I recently read a statement that was rather startling:
Today’s children are likely to be the first generation to live shorter, less healthy lives than their parents due to obesity and other related diseases.
Surprising, isn’t it? Even with all the marvels of modern medicine.
We may think that doctors and medicine will prevent these health problems. But the fact is that more than 15% of the nation’s children between 6-11 years old are overweight and 1/3 are either obese or at risk of becoming obese. The lifetime risk of coronary heart disease is more likely among those who are persistently overweight throughout their adolescent years.
A rather sobering fact, wouldn’t you say?
So my kid likes to spend a lot of time on the computer, you may think. It’s not that big of a deal, is it?
It may not be that big of a deal now, but if he continues the habit of little exercise, it could become a lifestyle, and if it’s not stopped, it could become a big deal.
We have a problem that needs more than good doctors, health insurance plans, and good books about exercise.
The answer is to get our kids moving. (Good eating is the other piece to that)
Physical activity helps control and prevent a range of health problems, including diabetes, heart disease, and stroke. Even small amounts of physical activity can improve your child’s health. Studies have also shown that kids who have greater levels of physical activity are less likely to smoke. Experts recommend that a child or adolescent must participate regularly—four to five times or more per week—in moderate to vigorous sport activities. And if your child doesn’t play organized sports, there’s a whole bunch of other activity options that can help him get the exercise he needs.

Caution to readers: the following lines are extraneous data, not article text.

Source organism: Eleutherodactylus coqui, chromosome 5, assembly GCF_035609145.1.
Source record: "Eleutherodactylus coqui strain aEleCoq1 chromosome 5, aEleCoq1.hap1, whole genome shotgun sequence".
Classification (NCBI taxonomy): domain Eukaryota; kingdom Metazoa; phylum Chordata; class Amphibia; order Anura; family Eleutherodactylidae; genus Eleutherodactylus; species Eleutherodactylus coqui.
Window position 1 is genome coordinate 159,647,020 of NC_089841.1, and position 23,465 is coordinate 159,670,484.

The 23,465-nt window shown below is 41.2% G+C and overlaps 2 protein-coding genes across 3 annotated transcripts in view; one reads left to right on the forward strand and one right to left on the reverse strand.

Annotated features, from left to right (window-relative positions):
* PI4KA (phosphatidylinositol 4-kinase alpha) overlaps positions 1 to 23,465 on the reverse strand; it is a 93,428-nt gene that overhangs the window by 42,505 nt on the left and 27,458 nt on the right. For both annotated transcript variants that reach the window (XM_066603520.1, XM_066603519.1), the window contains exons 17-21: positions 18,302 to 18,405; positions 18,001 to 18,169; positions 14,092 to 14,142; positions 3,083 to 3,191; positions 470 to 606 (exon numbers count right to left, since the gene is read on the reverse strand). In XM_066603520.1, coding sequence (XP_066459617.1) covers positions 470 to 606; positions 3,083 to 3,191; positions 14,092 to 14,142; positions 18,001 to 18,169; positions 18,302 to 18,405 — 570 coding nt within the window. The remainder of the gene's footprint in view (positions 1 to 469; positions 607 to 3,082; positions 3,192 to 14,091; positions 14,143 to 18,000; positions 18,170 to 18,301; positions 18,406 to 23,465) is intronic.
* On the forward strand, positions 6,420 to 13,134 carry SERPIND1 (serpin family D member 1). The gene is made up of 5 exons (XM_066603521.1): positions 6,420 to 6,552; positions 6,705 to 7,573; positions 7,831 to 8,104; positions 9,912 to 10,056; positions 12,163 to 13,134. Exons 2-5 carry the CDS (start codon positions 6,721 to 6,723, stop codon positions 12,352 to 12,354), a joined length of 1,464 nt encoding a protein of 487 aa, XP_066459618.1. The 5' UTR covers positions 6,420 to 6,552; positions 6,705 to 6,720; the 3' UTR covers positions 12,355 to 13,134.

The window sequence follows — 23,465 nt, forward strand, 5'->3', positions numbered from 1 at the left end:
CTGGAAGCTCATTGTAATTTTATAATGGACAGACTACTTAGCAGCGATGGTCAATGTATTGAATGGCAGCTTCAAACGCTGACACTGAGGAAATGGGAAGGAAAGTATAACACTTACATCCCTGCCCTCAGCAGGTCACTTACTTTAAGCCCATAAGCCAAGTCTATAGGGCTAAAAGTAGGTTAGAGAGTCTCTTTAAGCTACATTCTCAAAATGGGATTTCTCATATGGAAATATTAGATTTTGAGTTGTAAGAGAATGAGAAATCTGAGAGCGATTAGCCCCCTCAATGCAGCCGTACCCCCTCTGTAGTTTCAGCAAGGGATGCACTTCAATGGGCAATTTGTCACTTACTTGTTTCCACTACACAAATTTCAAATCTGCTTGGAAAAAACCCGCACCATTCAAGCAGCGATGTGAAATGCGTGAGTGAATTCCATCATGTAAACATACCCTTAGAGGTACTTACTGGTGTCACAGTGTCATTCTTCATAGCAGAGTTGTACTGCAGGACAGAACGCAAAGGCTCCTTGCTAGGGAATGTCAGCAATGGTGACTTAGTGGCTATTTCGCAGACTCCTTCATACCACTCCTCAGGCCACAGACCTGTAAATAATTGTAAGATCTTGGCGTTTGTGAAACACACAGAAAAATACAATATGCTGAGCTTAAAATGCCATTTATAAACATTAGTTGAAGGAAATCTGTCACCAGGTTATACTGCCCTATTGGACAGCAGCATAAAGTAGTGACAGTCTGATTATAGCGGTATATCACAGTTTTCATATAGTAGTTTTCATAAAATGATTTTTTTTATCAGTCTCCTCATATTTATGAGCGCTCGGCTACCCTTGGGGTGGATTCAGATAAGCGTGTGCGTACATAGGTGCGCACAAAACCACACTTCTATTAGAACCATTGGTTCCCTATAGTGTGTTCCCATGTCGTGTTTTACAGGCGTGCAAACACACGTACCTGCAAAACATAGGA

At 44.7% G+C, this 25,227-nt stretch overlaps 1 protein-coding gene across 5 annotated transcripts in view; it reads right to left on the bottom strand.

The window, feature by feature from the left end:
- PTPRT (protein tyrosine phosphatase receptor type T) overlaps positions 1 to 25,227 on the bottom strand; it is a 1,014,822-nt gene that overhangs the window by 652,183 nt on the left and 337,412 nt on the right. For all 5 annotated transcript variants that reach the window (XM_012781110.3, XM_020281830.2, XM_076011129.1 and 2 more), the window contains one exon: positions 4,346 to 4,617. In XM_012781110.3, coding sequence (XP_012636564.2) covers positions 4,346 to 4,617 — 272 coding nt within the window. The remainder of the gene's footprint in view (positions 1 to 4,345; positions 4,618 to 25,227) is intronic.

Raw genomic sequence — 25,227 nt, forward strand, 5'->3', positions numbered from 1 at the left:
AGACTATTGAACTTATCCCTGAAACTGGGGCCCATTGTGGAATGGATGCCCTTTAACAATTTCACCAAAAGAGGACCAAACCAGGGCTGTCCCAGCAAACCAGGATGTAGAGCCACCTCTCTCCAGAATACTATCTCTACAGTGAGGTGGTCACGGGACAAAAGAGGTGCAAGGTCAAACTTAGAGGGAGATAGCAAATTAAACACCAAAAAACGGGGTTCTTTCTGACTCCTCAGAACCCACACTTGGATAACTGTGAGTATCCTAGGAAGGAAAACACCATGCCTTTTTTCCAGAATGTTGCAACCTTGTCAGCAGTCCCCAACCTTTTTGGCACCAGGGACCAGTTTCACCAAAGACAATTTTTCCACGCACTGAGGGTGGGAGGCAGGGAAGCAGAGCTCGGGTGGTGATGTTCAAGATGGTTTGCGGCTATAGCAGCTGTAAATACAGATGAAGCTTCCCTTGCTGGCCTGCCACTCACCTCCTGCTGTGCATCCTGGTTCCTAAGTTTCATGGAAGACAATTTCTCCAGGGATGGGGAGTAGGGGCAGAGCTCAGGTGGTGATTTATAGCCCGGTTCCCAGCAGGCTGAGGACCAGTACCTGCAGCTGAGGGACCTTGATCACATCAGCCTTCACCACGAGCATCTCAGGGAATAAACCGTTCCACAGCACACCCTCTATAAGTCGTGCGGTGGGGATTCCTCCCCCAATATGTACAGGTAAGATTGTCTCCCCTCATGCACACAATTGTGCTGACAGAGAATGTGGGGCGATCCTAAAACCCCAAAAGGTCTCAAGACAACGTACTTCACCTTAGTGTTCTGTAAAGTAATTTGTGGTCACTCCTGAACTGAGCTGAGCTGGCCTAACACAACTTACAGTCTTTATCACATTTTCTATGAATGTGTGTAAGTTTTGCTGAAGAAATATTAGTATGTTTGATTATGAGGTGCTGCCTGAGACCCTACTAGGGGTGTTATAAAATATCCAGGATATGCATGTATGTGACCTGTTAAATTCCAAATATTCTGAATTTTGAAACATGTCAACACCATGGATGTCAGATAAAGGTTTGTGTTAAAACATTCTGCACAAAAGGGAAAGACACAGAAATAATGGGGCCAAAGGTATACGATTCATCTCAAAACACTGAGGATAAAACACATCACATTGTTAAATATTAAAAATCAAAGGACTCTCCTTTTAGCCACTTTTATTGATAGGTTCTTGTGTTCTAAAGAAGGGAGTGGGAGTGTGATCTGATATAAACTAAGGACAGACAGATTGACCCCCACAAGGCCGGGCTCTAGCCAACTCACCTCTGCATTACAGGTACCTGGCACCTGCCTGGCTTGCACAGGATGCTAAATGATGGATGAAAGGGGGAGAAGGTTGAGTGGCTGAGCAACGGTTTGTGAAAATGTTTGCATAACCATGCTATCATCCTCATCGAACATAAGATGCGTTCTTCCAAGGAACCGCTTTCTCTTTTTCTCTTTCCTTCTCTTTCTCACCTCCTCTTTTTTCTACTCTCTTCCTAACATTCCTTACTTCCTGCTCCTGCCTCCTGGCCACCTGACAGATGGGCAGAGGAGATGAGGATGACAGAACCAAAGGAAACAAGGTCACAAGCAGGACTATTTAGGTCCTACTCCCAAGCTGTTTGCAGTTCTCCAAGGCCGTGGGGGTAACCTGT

Here’s some more facts that should encourage you to get your kids off the couch:
- Female athletes in grades 9-12 are less than half as likely to get pregnant as their non-athletic peers.
- Athletes have higher self-esteem and a more positive body image.
- High school athletes are less likely to use cocaine or psychedelic drugs than non-athletes.
- The facts are daunting: there are around 300,000 deaths a year in the U.S. associated with overweight and obesity.
Not only is getting your kids active good for them now, it’s also good for them later. Even if your kid never plays college sports or finishes high school sports, studies show that adults are more likely to be physically active during their free time if they participated in organized sports as children.
The one thing that should motivate you to get your child moving is the dangers of him not moving. Start now getting your child off the couch and you will begin instilling in him a lifestyle that will help him make healthy choices for life.
Get my free new report: Sportsparents’ Guide: 55 time & money-saving tips guaranteed to make your life easier. You’ll also get regular sports parenting tips each week and a weekly parenting tip. Sign up here.